Living on a planet where so many are hungry certainly isn’t good for me as a person with wealth – and we are all rich, by two thirds of the world’s standards, if we live on more than $2 a day. Living in a different part of the city I experience an “unreal” reality. I do not see life as it really is for most human beings. My focus stays in my small world, acquiring things for my small life. My gifts remain useless to the larger community – since I do not connect there. I am separated in many ways from the larger human family. My heart is thus, hardened. My life and relationships are less full and rich than they are meant to be. Therefore, I become less human than I am meant to be. I become more self-centered and self-focused, the opposite of what it means to be a truly human person.
We simply can’t afford the luxury of poverty anymore. The costs are too high; the costs in human talents lost from both the poor and rich, the costs in emergency room health care and disease, and the costs in human physical, mental and spiritual disabilities of both poor and rich alike.
Paying a fair wage is the first step in eliminating poverty. There is something morally and ethically wrong with an economic system that allows some to accumulate great wealth when so many children go hungry – especially in this country. Accumulating wealth is fine – once the basic needs of everyone have been met. Life is risky. People get sick, encounter tragedies, have accidents. We need adequate social safety nets, including health insurance, affordable housing and education, for everyone.
Eliminating poverty brings advantages to everyone. Health care costs are reduced for all. The level of education of our entire population improves benefitting everyone. Consequently the skill level of workers improves along with entrepreneurism and employment. Crime perpetrated by both rich and poor declines. Abuse, drug use and human slavery by both rich and poor decline. Self-determination and autonomy through democracy increase. Political and corporate terrorism and despotism no longer appeal with their promise of providing food.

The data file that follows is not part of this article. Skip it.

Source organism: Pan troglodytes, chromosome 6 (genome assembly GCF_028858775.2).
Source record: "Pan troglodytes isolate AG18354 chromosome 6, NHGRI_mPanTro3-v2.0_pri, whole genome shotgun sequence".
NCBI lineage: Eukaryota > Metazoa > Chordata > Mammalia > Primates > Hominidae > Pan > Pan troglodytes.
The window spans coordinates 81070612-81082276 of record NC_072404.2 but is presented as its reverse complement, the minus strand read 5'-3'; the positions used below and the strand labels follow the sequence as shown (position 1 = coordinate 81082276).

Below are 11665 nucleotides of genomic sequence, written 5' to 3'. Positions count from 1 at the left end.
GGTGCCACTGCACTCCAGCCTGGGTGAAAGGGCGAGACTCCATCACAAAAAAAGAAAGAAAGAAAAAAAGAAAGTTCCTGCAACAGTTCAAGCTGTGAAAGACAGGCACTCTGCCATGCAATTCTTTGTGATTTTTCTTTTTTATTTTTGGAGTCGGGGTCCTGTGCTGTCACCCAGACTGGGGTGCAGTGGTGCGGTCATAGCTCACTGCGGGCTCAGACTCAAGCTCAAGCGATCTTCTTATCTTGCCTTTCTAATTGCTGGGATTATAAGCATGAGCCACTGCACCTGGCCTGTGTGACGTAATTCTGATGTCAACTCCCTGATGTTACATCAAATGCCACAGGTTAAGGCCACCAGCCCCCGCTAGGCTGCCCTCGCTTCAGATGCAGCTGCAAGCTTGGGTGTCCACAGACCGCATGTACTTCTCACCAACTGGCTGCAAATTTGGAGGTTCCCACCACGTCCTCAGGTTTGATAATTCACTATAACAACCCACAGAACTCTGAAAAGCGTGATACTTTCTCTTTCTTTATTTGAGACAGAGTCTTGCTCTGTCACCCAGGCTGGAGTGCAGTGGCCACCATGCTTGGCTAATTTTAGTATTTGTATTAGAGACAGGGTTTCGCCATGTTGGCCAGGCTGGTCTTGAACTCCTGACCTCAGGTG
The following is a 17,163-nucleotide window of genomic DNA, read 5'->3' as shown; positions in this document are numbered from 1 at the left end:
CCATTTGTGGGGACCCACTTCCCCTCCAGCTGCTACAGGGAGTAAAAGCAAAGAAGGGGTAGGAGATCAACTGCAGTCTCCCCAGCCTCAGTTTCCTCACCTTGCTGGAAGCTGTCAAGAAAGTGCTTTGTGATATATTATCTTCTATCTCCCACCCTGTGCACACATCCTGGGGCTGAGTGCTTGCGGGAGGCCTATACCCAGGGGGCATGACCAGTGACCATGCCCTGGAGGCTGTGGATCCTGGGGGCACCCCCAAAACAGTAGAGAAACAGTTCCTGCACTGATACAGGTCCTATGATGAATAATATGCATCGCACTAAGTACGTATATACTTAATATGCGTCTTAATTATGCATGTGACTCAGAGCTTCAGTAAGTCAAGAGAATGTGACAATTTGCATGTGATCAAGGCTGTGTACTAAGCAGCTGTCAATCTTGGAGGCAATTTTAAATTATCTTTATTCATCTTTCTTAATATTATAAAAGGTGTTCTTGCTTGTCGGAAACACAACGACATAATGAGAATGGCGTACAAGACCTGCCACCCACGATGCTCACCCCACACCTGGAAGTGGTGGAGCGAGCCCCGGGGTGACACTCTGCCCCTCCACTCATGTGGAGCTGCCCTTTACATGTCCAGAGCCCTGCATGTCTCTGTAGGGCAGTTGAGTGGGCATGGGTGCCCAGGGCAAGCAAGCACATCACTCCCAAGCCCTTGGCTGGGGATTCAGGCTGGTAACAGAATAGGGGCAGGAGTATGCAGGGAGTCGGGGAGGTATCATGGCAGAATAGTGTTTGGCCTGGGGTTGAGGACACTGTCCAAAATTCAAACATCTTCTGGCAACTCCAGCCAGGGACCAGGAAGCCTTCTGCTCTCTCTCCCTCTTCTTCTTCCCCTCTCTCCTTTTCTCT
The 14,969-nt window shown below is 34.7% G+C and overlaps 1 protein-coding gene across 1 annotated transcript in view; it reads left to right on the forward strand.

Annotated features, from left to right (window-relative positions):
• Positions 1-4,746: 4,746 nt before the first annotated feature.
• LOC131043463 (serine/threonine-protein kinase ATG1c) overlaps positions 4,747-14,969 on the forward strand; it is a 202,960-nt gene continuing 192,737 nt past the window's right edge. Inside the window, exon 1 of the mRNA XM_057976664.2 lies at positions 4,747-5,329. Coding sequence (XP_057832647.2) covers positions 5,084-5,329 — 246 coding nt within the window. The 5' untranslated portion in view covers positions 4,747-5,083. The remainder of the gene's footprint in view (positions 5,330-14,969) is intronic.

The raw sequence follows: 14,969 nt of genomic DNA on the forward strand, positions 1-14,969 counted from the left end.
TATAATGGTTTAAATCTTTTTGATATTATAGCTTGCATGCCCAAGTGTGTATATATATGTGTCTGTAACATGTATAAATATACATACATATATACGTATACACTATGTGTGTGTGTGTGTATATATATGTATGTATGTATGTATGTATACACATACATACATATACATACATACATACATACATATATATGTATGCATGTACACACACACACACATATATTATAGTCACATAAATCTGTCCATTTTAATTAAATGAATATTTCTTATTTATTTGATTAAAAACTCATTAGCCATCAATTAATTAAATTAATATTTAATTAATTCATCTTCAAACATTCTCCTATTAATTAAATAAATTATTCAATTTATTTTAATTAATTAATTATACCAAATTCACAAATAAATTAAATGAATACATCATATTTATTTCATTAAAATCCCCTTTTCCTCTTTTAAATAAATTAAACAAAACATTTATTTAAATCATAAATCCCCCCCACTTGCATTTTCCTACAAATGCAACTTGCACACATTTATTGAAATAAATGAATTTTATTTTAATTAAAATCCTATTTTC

Watch the movie Made in L.A. to see a true, but powerful story about how three young women changed the apparel industry. We each can make a difference.
Eliminating poverty is not just a religious imperative – although it is that. It is a human imperative. Even avowed atheists like philosopher Peter Singer promote the importance of caring for everyone and the impact it has on the whole of human society. Read his book The Life You Can Save for an eye-opening yet entertaining discussion.
We’ve created our economic system. We change the way it works by adjusting laws, regulating it and measuring what we think is important.
Our economy exists to care for the needs of human beings – not the other way around. This economic system can be an engine for growth with values that promote the good of all. Inhuman values of greed and selfishness can be replaced with values of concern and cooperation. Standards of fair trade, fair wages, health insurance for all and care of the environment can be implemented. These are not mutually exclusive interests. In fact they work together.
We are all interconnected and interdependent. When the poorest among us do well – we ALL do better. For the health and well being of all of us, poverty is a luxury we can no longer afford.